When people begin to explore the enneagram it can be really confusing. There are several books and websites with different tests but even after taking those or reading through descriptions of the types, it can be frustrating to figure out which type you are (people often mistype) and on top of that it’s hard to find good information all in one place.
Right now, if you want to use the Enneagram to gain insight into why you or loved ones do the things they do or how to overcome certain weaknesses you know you struggle with, you’d have to jump through many hoops and possibly pay good money to do so. There isn’t a good, one-stop-shop to figure out your enneagram type, learn what that means, how it affects your relationships, or coach you through a way to really get the most out of that knowledge-until now.
I wanted to simplify the process of finding a person’s Enneagram type, figuring out possible mistypes, and navigating through all the information and coaching that’s available.
– Understand and identify wants and needs revolving around the enneagram through user research.
– Create and validate potential design solutions.
– Make a simple, easy-to-use tool for using the Enneagram and make it pretty.
I used a variety of research methods to define current and potential users, find the pain points from the introduction of the Enneagram to the typing process and to create a simple tool to help acquire quality information that is retainable and easy to comprehend.
For this project, I led all aspects of the product design. My responsibilities included primary & secondary research, user research & interviews, conception & ideation, designing user flows, visual design, prototyping, user testing, and incorporating user feedback into design iterations.
After some initial research and interviews, I found my main user persona-Abby. She helped me to define user needs and desires when it came to absorbing information and using apps on a regular basis for self-growth.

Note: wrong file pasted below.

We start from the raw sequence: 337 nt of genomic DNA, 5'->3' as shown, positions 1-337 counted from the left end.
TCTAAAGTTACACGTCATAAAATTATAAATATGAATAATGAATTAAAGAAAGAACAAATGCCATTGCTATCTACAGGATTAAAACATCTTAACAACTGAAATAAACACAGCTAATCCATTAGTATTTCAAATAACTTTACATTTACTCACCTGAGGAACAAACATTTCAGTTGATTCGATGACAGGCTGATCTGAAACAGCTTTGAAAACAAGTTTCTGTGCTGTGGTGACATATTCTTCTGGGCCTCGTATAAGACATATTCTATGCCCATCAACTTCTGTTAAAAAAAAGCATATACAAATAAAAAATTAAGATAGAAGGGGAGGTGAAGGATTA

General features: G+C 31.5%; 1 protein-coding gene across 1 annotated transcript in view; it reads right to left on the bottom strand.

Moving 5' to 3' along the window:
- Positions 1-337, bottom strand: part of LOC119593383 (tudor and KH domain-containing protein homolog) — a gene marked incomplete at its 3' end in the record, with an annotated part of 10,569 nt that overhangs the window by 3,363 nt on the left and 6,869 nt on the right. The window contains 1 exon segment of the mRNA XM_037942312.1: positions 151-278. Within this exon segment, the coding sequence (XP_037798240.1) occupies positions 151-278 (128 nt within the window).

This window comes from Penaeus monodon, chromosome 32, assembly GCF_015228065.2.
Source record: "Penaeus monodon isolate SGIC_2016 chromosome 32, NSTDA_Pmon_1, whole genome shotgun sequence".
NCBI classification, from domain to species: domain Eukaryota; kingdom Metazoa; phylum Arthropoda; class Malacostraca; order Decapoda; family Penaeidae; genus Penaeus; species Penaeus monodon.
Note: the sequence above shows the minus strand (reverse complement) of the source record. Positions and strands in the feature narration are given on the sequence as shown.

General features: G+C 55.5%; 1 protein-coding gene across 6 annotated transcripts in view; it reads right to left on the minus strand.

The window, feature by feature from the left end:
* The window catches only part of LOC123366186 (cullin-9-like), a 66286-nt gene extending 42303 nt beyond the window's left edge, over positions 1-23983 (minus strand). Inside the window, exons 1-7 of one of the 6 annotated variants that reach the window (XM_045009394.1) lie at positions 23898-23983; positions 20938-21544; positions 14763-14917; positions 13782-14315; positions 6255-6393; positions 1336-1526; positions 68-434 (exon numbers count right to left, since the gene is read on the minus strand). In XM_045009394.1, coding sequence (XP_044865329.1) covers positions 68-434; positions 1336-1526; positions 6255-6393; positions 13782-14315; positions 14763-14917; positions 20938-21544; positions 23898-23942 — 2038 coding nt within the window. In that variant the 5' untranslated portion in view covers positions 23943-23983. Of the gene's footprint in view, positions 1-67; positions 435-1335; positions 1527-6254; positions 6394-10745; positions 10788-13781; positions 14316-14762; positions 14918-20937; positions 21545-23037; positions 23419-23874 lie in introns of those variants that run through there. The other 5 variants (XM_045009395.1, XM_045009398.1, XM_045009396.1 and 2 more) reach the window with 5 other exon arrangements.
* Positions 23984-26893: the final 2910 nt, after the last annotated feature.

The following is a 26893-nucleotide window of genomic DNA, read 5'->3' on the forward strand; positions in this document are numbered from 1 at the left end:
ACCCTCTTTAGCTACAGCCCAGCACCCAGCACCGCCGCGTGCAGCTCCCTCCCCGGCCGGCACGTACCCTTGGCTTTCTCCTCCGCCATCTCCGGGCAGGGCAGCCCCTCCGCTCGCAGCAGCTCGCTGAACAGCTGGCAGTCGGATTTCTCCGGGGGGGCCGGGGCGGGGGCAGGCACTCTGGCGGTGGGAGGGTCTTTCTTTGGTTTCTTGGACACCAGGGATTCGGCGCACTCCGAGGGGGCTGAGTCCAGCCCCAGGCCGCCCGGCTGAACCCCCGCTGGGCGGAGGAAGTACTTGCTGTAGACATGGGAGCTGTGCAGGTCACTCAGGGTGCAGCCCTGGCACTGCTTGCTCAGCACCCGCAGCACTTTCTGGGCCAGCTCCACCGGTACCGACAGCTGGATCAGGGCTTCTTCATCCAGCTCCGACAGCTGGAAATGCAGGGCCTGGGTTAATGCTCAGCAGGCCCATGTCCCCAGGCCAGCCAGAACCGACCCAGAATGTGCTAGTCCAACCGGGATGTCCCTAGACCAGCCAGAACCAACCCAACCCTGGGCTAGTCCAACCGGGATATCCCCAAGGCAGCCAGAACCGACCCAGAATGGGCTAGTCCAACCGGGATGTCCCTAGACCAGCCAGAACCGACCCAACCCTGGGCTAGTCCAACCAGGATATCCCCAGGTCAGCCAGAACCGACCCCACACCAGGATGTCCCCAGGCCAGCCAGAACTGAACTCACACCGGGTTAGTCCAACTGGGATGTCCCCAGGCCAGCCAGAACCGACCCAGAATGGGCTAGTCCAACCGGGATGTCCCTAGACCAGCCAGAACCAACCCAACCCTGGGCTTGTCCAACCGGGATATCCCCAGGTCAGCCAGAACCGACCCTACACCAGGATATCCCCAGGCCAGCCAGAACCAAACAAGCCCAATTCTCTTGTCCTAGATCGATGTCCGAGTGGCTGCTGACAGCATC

With a clear idea who I was designing for and what her pain points and desires were, I began an iterative design process to develop a meaningful solution, starting with some ideation exercises.
I wanted to figure out how I might organize or streamline the mass of information into a simple user flow that made sense.
Establishing an organized hierarchy was essential to beginning the design process.
Considering the target audience and app content, I created a look and feel that connected to young adults and was able to be used with and for the Enneagram content – enough colors for each of the 9 types, but not colors that would be noticeably overwhelming to the eye.
Once I had an established look and feel, user-flows, and wireframes done, I went straight into hi-fi mockups created in Sketch.
I put together a working prototype in InVision and went through 2 rounds of user testing to make sure the design met all my users' expectations and more. I took their feedback and prioritized what was most important; what elements were critical to user goals that I had missed? Then implemented new design solutions to meet those needs.
Through user research, I discovered that users had a lot of frustration when it came to using the Enneagram as a tool for self-growth. They also felt overwhelmed by the task of sorting through resources to get to valuable and digestible content.
My solution provides a way to easily find your Enneagram type, understand what that means and how to grow in every aspect of your life with this new understanding of yourself by providing a guided, bite-sized experience. It is simple, clean, easy to navigate, and can be used by those who are new to the Enneagram as well as those who already use it as a tool for personal self-growth or even professionally with counseling patients.
You can try out the prototype by clicking here!